Palestinian Community in Halifax scores victory over anti-Palestinian ignorance and prejudice

Inside the origins and evolution of traditional Palestinian costume

The black and white scarf known as the keffieh is a traditional piece of Palestinian clothing. But when students wore kuffiehs to a Halifax school on “culture day”, they were told to remove it. Mobilisation by the Palestinian community in Halifax, with support from allies including local members of Independent Jewish Voices Canada, obliged the principal to reverse the decision. (Photo credit: CJPME) Read more…

On Wednesday March 1, 2023 students at Park West School in Halifax were invited to wear clothing representing their cultures.

But when students of Palestinian descent came wearing the keffiyeh – a traditional scarf-like garment worn by peasants or shepherds as protection from the fierce mideast climate of sun and sand, they were told it was unacceptable.

Palestinian leader Yassir Arafat popularized the Keffieh as a symbol of the Palestinian people

Keffieh – a “sign of war”?

Apparently another parent had complained to the principal that the keffieh is a ‘sign of war”.

Unfortunately, neither the principal nor the unnamed parent are the only Canadians who, out of ignorance or prejudice, associate the Palestinian people with violence. Palestinians who resist being expelled from their lands or having their houses demolished by Israeli soldiers or settlers are routinely described by Israel and its Canadian supporters as “terrorists”.

One of the students was apparently sent home.

“We got phone calls from parents that during a multicultural day event at Park West School, the kids were asked to remove the kufiya,” said Lana Khammash, president of the Atlantic Canada Palestinian Society.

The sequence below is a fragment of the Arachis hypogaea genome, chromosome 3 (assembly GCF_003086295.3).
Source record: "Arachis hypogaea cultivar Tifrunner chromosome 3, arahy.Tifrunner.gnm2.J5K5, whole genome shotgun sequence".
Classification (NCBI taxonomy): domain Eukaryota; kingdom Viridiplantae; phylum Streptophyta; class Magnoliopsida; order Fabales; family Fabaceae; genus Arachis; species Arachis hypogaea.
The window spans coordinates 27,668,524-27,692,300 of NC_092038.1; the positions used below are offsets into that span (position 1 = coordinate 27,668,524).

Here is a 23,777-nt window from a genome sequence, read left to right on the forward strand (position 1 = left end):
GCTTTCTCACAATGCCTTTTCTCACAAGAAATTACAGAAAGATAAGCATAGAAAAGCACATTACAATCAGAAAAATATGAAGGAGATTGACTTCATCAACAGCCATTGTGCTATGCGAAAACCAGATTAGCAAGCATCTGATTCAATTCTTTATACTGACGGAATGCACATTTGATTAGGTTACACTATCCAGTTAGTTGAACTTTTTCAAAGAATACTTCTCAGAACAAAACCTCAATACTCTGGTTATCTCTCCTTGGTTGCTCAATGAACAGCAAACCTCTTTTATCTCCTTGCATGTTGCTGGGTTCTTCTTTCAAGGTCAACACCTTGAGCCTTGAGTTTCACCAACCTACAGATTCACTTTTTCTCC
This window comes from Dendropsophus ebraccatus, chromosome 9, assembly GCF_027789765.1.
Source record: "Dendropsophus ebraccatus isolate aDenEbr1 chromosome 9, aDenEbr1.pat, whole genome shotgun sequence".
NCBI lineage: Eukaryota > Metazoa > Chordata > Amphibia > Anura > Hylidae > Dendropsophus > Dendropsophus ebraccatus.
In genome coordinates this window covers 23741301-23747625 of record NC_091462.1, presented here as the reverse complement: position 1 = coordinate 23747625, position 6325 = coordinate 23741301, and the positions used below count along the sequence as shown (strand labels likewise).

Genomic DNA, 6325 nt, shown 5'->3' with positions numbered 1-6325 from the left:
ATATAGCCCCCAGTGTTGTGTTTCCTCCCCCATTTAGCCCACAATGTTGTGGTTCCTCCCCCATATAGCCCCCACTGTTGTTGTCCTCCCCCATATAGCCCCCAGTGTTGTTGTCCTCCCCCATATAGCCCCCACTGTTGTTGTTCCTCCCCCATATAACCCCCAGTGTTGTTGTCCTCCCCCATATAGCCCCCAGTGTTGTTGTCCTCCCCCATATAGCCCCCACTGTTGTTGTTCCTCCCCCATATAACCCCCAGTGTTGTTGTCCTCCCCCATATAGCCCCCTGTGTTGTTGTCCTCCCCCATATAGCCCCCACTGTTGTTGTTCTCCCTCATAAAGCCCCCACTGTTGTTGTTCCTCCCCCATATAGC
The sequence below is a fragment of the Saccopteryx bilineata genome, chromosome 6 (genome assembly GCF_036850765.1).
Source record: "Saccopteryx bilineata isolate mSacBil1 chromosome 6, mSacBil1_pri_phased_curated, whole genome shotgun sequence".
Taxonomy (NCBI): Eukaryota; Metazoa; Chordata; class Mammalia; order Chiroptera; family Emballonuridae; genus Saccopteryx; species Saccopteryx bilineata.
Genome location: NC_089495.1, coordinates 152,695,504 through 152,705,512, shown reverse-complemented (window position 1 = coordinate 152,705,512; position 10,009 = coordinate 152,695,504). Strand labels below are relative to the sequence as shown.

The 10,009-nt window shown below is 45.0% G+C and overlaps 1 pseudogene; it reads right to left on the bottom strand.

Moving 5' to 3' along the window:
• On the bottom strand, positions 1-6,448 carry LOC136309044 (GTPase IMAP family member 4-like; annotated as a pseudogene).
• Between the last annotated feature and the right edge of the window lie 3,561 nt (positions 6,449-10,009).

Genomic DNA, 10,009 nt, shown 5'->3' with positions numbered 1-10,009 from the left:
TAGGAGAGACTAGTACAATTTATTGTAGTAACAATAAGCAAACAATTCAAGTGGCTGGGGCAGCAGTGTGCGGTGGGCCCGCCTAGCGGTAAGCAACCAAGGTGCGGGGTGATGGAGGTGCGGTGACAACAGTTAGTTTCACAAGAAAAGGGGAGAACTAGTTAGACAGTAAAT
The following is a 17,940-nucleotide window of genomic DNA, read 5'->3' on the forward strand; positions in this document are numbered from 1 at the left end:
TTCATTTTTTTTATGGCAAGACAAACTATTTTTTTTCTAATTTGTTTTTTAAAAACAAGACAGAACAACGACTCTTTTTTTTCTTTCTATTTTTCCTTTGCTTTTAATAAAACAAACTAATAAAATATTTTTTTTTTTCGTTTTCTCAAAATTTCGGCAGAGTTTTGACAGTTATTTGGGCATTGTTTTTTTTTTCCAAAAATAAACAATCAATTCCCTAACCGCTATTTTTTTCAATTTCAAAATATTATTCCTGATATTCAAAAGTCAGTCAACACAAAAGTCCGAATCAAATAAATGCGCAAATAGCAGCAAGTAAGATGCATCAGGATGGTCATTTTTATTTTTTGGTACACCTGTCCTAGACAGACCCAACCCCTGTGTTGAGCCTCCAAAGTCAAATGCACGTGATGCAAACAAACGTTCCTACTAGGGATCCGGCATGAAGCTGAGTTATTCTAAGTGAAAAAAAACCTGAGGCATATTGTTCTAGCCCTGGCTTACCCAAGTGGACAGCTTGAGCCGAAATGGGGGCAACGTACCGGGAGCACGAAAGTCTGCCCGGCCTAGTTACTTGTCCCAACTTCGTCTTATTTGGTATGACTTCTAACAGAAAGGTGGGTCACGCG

Palestinian reaction

The Palestinian community and their allies in Halifax were quick to respond.

“How dare they have a multicultural day and disallow a large ethnic group, from wearing a symbolic scarf,” said Judy Haiven, a retired Saint Mary’s University professor and a local member of Independent Jewish Voices Canada.

Demonstration in front of office of Minister of Education

The local Palestinian community immediately launched an email campaign. Some 14,000 emails were sent to the school authorities explaining that the Keffieh is a traditional Palestinian garment and demanding an explanation.

When the school board was slow to respond, a demonstration of more than 50 people was organized in front of the office of the Minister of Education.

“We are demanding an independent investigation into this incident,” said Rana Zaman, as she addressed those in attendance Monday. “We demand that the principal of Park West School and HRCE [Halifax Regional Centre for Education] issue a formal apology to the Palestinian students and their families, as well as to the broader community who felt attacked and discriminated against.”

The group called on the school authorities to incorporate zero-tolerance policies for any form of anti-Palestinian racism. Zaman says training programs need to be developed for school communities to understand and address anti-Palestinian racism

Five days later the Principal sent out a “clarification” to all families

The Principal and school board back down

Within a few days, Principal Benedette Anyanwu appeared to back down. She circulated a letter to all students apologizing for the distress she caused and assuring them that there is NO BAN on wearing the keffieh.

That message was followed up by a further letter from Steve Gallagher, Acting director of Education, reinforcing the message that “there are no bans on what students choose to wear to school”.

“On behalf of HRCE, I am deeply sorry for any harm this situation has caused the Palestinian community and others who have been impacted., he wrote.

Gallagher also noted that the incident “shows there is more work to be done within the system to build trust and acceptance.”